How Can Settlers (re)Learning Their Ancestry Challenge Settler Colonialism?




Graham, Sarah

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When asked about my ancestral heritage a few years ago, I had little to say other than that my family has been in Canada for many generations and we are of vaguely European descent. Such a disconnection with the places that my ancestors immigrated from and a lack of understanding about why they chose to leave, allows settlers like me to imagine ourselves as the original people of this land, rather than its occupiers. By taking responsibility for our own learning, settlers (especially those of European descent) can begin to interrogate how our histories are entangled with and inform the ongoing dispossession of Indigenous territories. Through this research, I reviewed literature written by settler and Indigenous scholars about settler identity and experience on Turtle Island to outline possibilities for peaceful coexistence with Indigenous peoples. Ancestral research is a worthwhile project that has the potential to substantially shift settler consciousness, but it must be embarked upon cautiously and with the acknowledgement that it is a settler project, rather than one which directly benefits or upholds the sovereignty of Indigenous nations. However, a more nuanced understanding of what it means to hold a settler identity could make anti-colonial solidarity efforts both more effective and genuine.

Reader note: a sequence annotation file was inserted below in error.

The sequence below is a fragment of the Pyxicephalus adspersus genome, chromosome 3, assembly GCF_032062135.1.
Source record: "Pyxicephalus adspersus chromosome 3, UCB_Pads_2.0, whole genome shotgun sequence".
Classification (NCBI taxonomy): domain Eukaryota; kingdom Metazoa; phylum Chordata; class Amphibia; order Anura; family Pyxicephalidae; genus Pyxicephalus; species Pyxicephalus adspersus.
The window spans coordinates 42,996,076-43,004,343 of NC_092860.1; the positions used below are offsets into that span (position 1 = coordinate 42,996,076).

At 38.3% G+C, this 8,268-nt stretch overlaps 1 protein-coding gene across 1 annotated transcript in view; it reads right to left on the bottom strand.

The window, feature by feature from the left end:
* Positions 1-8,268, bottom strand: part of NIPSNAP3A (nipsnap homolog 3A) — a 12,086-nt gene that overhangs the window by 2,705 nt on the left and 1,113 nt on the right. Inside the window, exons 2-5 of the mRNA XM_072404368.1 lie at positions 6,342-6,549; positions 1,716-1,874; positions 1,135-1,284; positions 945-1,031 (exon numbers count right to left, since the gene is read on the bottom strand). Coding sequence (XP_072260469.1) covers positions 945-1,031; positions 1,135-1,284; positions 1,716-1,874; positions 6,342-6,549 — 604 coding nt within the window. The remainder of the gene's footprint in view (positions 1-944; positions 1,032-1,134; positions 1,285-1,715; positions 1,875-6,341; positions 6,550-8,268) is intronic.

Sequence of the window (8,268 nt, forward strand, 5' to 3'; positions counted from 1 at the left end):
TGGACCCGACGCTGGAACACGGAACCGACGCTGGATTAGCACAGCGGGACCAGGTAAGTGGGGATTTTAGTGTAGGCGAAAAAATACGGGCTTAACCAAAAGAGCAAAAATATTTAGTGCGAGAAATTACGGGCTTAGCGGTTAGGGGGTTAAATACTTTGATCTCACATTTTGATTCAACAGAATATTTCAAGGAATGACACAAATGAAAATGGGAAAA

settler colonialism, solidarity, ancestry, settler identity